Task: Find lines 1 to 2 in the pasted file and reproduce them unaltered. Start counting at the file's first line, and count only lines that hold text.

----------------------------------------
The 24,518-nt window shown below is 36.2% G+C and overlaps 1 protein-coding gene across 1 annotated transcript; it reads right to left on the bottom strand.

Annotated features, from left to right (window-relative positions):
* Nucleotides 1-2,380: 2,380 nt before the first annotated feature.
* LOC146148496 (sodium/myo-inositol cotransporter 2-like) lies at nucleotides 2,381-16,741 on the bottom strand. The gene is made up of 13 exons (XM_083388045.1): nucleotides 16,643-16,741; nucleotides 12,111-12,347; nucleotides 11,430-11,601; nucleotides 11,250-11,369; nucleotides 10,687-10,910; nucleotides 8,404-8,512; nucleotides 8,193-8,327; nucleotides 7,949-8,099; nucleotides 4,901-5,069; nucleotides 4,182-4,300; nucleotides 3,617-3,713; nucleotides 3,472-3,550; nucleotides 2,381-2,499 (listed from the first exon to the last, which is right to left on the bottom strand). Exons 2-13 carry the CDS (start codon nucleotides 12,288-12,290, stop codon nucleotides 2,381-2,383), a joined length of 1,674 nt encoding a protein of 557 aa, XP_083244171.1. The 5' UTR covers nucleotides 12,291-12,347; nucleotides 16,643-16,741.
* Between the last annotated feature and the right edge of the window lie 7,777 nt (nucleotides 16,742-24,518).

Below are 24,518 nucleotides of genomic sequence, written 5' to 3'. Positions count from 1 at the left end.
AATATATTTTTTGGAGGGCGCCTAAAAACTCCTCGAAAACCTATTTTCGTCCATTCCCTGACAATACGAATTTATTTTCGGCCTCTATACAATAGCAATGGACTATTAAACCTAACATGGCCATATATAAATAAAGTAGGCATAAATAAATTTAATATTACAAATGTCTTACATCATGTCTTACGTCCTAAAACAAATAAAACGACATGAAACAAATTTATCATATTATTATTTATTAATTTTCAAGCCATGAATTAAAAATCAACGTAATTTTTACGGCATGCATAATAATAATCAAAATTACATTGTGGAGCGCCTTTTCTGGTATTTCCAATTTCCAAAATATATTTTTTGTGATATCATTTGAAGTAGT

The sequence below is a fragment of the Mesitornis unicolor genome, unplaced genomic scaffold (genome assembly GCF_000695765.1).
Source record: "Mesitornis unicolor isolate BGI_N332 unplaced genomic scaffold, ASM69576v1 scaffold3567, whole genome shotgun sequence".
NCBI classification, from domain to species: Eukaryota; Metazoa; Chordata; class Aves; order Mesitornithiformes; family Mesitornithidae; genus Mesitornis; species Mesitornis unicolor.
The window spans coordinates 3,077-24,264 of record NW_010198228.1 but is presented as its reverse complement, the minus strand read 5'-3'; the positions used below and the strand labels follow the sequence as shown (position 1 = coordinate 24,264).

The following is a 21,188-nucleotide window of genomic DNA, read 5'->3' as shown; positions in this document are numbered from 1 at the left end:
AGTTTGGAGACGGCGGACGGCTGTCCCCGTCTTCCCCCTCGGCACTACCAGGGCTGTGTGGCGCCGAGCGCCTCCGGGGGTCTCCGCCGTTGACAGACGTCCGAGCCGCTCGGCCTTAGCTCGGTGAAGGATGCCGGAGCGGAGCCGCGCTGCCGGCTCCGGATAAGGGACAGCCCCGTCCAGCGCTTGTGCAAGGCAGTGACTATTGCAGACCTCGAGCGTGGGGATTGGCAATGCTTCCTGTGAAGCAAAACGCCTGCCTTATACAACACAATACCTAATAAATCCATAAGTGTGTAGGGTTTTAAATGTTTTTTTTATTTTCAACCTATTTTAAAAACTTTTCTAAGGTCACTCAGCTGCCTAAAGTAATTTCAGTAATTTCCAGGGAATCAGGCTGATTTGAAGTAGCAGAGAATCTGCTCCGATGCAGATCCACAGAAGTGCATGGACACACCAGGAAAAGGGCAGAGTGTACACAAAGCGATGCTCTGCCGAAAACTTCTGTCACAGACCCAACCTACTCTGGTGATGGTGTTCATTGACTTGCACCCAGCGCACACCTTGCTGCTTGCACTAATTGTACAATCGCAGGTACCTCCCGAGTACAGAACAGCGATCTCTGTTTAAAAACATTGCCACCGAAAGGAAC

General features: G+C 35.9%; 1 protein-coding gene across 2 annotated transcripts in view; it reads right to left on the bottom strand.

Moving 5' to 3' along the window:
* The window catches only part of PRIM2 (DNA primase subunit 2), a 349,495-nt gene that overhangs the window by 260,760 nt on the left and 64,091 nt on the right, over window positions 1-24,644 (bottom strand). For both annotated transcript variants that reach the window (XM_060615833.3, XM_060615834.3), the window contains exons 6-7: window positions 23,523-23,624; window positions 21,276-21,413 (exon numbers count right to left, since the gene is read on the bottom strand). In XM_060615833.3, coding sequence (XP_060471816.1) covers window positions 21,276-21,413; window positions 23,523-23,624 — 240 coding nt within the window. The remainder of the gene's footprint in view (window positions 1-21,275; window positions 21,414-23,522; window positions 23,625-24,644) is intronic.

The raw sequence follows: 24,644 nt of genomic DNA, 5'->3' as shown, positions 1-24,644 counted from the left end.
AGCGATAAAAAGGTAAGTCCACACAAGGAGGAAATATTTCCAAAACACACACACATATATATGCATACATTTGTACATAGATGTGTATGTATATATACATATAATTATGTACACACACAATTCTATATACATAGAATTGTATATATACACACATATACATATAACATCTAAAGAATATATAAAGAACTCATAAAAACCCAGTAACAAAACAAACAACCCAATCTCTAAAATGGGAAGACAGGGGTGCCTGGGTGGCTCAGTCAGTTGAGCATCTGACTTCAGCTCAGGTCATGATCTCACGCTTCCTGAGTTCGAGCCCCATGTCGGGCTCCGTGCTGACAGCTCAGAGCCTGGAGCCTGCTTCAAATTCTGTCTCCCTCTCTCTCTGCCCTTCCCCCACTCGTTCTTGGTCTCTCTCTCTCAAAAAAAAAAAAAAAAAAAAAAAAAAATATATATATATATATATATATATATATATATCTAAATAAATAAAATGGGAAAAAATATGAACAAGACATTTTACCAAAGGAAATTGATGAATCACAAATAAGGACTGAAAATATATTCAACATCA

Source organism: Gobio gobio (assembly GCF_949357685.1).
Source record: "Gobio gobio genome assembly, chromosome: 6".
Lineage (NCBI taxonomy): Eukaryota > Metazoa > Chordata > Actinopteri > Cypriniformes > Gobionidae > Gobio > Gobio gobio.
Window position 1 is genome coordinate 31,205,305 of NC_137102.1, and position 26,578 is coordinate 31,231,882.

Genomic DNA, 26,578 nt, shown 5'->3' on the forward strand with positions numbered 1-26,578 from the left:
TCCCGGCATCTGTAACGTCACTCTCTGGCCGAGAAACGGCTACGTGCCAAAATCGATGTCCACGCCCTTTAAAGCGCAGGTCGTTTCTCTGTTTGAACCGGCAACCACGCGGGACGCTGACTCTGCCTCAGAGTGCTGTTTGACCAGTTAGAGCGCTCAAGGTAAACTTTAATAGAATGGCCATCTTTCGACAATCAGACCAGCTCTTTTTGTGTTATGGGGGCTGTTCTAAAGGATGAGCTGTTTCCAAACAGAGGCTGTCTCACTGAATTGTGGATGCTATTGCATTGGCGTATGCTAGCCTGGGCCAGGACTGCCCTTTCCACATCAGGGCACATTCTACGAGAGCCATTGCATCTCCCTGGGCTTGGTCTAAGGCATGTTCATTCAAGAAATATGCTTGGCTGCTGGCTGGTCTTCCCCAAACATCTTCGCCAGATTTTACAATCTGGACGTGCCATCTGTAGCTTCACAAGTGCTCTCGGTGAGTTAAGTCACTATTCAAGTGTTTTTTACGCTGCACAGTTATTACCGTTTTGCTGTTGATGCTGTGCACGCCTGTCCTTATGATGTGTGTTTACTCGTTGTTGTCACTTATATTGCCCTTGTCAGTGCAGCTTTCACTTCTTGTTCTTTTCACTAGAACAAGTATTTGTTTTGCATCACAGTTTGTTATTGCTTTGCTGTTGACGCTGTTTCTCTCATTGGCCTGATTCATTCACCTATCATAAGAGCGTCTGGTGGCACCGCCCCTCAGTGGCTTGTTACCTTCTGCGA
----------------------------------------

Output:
The 24,518-nt window shown below is 36.2% G+C and overlaps 1 protein-coding gene across 1 annotated transcript; it reads right to left on the bottom strand.

Annotated features, from left to right (window-relative positions):